India doesn't trust US with measuring space debris — and so it will set up its own agency
Office of Safety and Mission Assurance, NASA
- The Indian Space Research Organisation (ISRO) plans to set up its own
space debris monitoringsystem.
- K Sivan, ISRO Chief, claims that data from the North America Aerospace Defence Command (NORAD) wasn’t accurate enough.
- ISRO will use a network of telescopes and satellite across the country to safeguard its 50 functional satellites currently in space.
Until now, India monitored its space debris using the North America Aerospace Defence Command ( NORAD).
AdvertisementBut that’s set to change. The Indian Space Research Organisation (ISRO) planning to set up its own space debris monitoring system because NORAD data isn’t precise enough, according to K Sivan, ISRO Chief — speaking to TOI.
Used rocket parts, non-functional satellites, lost astronaut tools and, in some cases, out-of-control space stations threaten functional satellites in space.
K Sivan, ISRO Chief, told TOI that NORAD’s publically available data isn’t accurate and the data which is accurate is exclusively available to NORAD members.
In order to safeguard its 50 functional satellites in space, ISRO is going to set up a network of telescopes and radars under the Directorate of Space Situational Awareness and Management to monitor space debris.
Accurate information on the location of space debris and where it’s headed, is integral to protecting satellites. This data can help determine the difference between an actual collision, and one that ‘might’ happen.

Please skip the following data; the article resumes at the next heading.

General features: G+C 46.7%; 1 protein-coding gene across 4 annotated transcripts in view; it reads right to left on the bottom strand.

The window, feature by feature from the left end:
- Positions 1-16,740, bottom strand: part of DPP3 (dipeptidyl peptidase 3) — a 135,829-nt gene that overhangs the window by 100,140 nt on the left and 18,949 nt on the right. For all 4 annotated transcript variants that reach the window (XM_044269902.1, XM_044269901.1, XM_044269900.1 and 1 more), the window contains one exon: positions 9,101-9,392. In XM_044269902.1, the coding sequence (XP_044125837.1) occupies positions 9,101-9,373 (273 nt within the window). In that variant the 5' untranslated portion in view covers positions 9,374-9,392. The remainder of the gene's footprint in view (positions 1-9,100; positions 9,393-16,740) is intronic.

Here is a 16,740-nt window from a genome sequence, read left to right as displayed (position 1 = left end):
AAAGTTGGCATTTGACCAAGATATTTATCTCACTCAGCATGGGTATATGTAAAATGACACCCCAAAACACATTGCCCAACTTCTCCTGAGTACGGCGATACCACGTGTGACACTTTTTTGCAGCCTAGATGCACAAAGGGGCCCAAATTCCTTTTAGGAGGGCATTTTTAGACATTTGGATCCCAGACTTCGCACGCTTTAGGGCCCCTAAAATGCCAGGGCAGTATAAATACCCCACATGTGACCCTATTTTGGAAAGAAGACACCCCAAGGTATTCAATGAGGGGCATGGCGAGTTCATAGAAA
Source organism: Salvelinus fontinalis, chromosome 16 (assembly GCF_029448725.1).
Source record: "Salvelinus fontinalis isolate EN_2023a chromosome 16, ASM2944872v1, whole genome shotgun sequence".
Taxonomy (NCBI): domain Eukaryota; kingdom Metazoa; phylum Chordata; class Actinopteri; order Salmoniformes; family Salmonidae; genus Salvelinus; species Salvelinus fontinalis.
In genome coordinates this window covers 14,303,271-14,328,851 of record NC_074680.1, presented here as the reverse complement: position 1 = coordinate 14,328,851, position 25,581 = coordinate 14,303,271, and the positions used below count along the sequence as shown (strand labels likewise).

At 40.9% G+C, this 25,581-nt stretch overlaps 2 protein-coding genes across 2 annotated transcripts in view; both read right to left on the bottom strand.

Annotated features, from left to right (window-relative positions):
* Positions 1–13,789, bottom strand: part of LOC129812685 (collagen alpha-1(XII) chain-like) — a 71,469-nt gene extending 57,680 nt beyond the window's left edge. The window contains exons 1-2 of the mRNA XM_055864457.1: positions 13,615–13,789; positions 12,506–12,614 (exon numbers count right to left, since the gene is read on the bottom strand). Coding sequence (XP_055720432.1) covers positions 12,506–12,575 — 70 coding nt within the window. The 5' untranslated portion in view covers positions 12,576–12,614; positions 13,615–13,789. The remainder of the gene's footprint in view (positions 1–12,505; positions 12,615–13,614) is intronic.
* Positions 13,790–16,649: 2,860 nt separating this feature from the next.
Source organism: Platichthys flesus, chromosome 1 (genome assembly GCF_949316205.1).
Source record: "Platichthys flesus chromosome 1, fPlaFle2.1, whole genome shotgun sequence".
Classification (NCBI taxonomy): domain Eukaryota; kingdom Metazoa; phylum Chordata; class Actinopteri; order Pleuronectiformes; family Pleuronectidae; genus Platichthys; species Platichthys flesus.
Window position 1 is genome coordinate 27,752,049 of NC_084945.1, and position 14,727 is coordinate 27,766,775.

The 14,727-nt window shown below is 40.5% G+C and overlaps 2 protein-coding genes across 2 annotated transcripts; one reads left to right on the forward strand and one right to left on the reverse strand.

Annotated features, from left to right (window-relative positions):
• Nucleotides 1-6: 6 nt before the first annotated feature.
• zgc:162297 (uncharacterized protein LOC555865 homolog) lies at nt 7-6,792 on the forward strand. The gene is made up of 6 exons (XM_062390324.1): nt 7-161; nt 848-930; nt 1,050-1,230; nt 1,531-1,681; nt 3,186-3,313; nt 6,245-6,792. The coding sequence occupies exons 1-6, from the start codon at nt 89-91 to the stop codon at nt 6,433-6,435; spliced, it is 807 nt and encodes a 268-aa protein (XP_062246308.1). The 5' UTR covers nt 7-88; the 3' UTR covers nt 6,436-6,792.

As the space gets more crowded, the information needs to be more precise.
Lost objects in space fly around, gaining speed. It can take a few hundred years before they fall back to Earth, or burn up in the atmosphere.
Monitoring these objects is all the more important since colliding would result in even more debris.
“It’s not like a highway here (on Earth), where there’s an accident and you can just come and clean it up and traffic continues,” explains Stewart Bain, the CEO of NorthStar Earth and Space — a Canadian company focused on space situational awareness — told Business Insider India.
“When we create it (an accident) up in space, it stays. You’re driving around the garbage mound. And the garbage becomes an obstacle to get around,” Bain adds.
India is also currently processing the ‘ Space Activities Bill’ to align its liability in outer space with international standards.
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